Fortescue chair Andrew Forrest
Fortescue chair Andrew Forrest told the FT its investment and cost savings would put pressure on other heavy industries chief executives to make bolder commitments to net zero © Jason Alden/Bloomberg

One of Australia’s largest mining companies has unveiled a plan to spend more than $6bn by the end of the decade to hit its net zero emissions targets.

Fortescue Metals Group, one of the world’s biggest producers of iron ore, made the commitment in New York as part of Joe Biden’s First Movers Coalition and the UN Global Compact.

The commitment sets a benchmark for investments heavy industry needs to make to reach net zero, according to billionaire Andrew Forrest, Fortescue founder and executive chair.  

The company has been among the most vocal about the need for the mining sector and heavy industry to reduce carbon emissions. It has established a separate unit — Fortescue Future Industries — to invest in renewable and hydrogen technologies that can be applied to its own operations and developed as separate businesses.

Forrest argued that eliminating the use of fossil fuel at Fortescue’s mines by converting vehicles, including enormous trains, to hydrogen would reduce operating costs by $818mn a year from 2030. He said cumulative cost savings would reach $3bn by the end of the decade, with its investment paid back by 2034 based on current market prices for fossil fuels.

“We smoke $2.5bn plus of fossil fuels into the atmosphere every year with nothing to show for it,” he told the Financial Times in an interview in New York.

Forrest described the $6.2bn investment, separate from the FFI unit’s spend, as “very fiscally responsible” and “conservative”, based on a projected rate of return that would rise from 14 per cent to 25 per cent over the course of the project.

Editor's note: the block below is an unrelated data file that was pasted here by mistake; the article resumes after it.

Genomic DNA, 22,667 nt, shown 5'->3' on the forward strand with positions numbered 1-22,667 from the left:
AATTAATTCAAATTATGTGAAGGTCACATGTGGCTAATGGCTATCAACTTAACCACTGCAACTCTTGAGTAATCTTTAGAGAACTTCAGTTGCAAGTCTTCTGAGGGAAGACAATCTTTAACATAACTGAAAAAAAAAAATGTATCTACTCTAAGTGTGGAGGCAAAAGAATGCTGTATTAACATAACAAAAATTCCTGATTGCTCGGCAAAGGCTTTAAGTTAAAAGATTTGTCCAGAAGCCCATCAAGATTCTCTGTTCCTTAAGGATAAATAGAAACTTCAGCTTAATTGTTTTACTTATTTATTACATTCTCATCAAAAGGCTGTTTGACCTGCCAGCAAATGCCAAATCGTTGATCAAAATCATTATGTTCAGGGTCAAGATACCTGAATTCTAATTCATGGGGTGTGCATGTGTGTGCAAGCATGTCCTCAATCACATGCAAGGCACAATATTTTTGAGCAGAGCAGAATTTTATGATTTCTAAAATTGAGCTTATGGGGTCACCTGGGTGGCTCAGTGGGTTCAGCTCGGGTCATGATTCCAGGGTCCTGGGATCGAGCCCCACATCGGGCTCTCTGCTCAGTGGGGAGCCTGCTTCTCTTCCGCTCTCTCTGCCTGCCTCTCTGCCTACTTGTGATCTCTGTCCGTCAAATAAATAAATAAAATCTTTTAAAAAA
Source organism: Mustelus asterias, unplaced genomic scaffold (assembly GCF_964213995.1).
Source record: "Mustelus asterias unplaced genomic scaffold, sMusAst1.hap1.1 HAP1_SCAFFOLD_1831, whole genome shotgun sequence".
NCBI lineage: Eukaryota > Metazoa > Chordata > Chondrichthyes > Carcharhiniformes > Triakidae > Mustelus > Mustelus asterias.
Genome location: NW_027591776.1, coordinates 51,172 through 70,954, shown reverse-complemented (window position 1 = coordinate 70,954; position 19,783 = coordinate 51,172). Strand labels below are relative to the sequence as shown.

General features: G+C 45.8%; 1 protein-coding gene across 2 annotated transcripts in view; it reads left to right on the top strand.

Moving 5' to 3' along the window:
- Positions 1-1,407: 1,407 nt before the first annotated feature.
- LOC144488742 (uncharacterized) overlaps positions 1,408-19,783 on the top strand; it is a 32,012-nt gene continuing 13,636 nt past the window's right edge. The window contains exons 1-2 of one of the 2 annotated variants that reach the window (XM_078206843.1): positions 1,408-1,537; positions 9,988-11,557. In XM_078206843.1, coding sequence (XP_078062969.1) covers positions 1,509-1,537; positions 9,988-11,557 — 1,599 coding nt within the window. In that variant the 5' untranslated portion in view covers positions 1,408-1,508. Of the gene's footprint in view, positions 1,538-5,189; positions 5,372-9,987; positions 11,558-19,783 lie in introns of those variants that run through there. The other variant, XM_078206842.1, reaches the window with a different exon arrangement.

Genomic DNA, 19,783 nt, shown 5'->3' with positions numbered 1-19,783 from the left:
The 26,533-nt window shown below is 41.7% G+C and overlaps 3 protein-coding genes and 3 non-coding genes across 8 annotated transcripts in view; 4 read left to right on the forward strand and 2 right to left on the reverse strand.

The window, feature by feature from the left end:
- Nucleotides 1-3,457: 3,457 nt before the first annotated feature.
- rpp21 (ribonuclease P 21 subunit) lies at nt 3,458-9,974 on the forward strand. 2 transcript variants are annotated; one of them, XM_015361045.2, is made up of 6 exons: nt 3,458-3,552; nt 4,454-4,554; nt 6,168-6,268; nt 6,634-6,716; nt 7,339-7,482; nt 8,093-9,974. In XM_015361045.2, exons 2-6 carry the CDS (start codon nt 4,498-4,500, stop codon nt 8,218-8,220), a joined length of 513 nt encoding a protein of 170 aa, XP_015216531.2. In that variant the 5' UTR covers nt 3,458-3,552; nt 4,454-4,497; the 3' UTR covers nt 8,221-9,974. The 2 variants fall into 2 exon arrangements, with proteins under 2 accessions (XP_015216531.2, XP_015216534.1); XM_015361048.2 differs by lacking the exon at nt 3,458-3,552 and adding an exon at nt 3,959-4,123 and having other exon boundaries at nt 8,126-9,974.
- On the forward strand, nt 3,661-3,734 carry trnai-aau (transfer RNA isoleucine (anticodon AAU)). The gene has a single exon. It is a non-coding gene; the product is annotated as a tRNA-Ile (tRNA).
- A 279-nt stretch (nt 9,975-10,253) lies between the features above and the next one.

Forrest has fought sceptics over his regular calls for heavy industry to invest more in hydrogen technologies, as his own group has not yet proven results from the push into the technology. “We’ve got cash in the bank that’s greater than this whole investment. It’s not a risk,” he said. He added that the investment would reduce regulatory risk and the cost of being exposed to the global energy market.

The miner remains under scrutiny over its FFI investments, which have included the acquisition of the former battery technology arm of the Williams Formula One racing team and a variety of renewable energy projects. It said it would detail how it will invest the $6.2bn earmarked for its mining operations in the coming years.

The scale of the investment required to transform the mining industry is enormous. Rio Tinto, which mines iron ore in the Pilbara region of Western Australia alongside Fortescue, said last year that it would spend $7.5bn to halve its carbon emissions by 2030, but the commitment put pressure on its shares.

Forrest has argued that the mining sector has potentially the most to gain from decarbonising its operations and acting as a test bed for new energy sources and technologies.

The billionaire — who has been in talks with White House officials in recent days — said he believed Fortescue’s investment and cost savings would put pressure on other chief executives of heavy industries to make bolder commitments to net zero. “That worm is going to turn,” he said.

Australia has adopted new climate change targets since the election of the Anthony Albanese-led Labor government in May. Chris Bowen, the environment minister, has travelled to the US to participate in the UN forum, as Australia, which is economically reliant on fossil fuels and mining, looks to take a stronger position on climate change.

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